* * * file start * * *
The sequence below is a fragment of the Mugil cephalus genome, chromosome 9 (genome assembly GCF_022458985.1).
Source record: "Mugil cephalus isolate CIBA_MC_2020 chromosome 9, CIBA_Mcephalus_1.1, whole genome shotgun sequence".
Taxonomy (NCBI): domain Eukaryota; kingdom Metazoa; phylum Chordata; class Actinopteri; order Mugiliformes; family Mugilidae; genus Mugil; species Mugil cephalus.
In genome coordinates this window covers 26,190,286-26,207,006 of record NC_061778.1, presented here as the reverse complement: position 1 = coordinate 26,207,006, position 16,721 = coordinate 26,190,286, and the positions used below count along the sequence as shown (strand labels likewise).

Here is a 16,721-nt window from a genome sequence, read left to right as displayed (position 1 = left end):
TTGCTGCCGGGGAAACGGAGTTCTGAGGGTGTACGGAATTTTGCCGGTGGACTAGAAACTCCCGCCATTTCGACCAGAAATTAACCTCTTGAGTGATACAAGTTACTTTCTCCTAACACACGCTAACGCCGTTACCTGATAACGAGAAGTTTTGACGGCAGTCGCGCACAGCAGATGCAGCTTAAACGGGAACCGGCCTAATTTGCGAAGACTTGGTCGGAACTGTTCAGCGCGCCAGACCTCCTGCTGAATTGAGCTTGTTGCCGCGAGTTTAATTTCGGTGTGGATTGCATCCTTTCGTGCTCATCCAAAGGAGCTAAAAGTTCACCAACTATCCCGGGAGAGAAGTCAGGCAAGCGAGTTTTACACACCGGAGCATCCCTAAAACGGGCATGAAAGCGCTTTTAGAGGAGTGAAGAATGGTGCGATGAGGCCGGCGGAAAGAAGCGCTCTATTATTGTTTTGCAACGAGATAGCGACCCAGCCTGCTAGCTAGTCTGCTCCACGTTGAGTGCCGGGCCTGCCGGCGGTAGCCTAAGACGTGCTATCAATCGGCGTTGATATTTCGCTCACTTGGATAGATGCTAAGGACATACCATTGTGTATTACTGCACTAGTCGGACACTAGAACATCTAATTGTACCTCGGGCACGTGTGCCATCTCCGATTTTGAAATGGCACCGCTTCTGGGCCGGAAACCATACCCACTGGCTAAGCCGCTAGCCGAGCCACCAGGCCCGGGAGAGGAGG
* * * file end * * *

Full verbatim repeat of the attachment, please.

The sequence below is a fragment of the Mugil cephalus genome, chromosome 9 (genome assembly GCF_022458985.1).
Source record: "Mugil cephalus isolate CIBA_MC_2020 chromosome 9, CIBA_Mcephalus_1.1, whole genome shotgun sequence".
Taxonomy (NCBI): domain Eukaryota; kingdom Metazoa; phylum Chordata; class Actinopteri; order Mugiliformes; family Mugilidae; genus Mugil; species Mugil cephalus.
In genome coordinates this window covers 26,190,286-26,207,006 of record NC_061778.1, presented here as the reverse complement: position 1 = coordinate 26,207,006, position 16,721 = coordinate 26,190,286, and the positions used below count along the sequence as shown (strand labels likewise).

Here is a 16,721-nt window from a genome sequence, read left to right as displayed (position 1 = left end):
TTGCTGCCGGGGAAACGGAGTTCTGAGGGTGTACGGAATTTTGCCGGTGGACTAGAAACTCCCGCCATTTCGACCAGAAATTAACCTCTTGAGTGATACAAGTTACTTTCTCCTAACACACGCTAACGCCGTTACCTGATAACGAGAAGTTTTGACGGCAGTCGCGCACAGCAGATGCAGCTTAAACGGGAACCGGCCTAATTTGCGAAGACTTGGTCGGAACTGTTCAGCGCGCCAGACCTCCTGCTGAATTGAGCTTGTTGCCGCGAGTTTAATTTCGGTGTGGATTGCATCCTTTCGTGCTCATCCAAAGGAGCTAAAAGTTCACCAACTATCCCGGGAGAGAAGTCAGGCAAGCGAGTTTTACACACCGGAGCATCCCTAAAACGGGCATGAAAGCGCTTTTAGAGGAGTGAAGAATGGTGCGATGAGGCCGGCGGAAAGAAGCGCTCTATTATTGTTTTGCAACGAGATAGCGACCCAGCCTGCTAGCTAGTCTGCTCCACGTTGAGTGCCGGGCCTGCCGGCGGTAGCCTAAGACGTGCTATCAATCGGCGTTGATATTTCGCTCACTTGGATAGATGCTAAGGACATACCATTGTGTATTACTGCACTAGTCGGACACTAGAACATCTAATTGTACCTCGGGCACGTGTGCCATCTCCGATTTTGAAATGGCACCGCTTCTGGGCCGGAAACCATACCCACTGGCTAAGCCGCTAGCCGAGCCACCAGGCCCGGGAGAGGAGG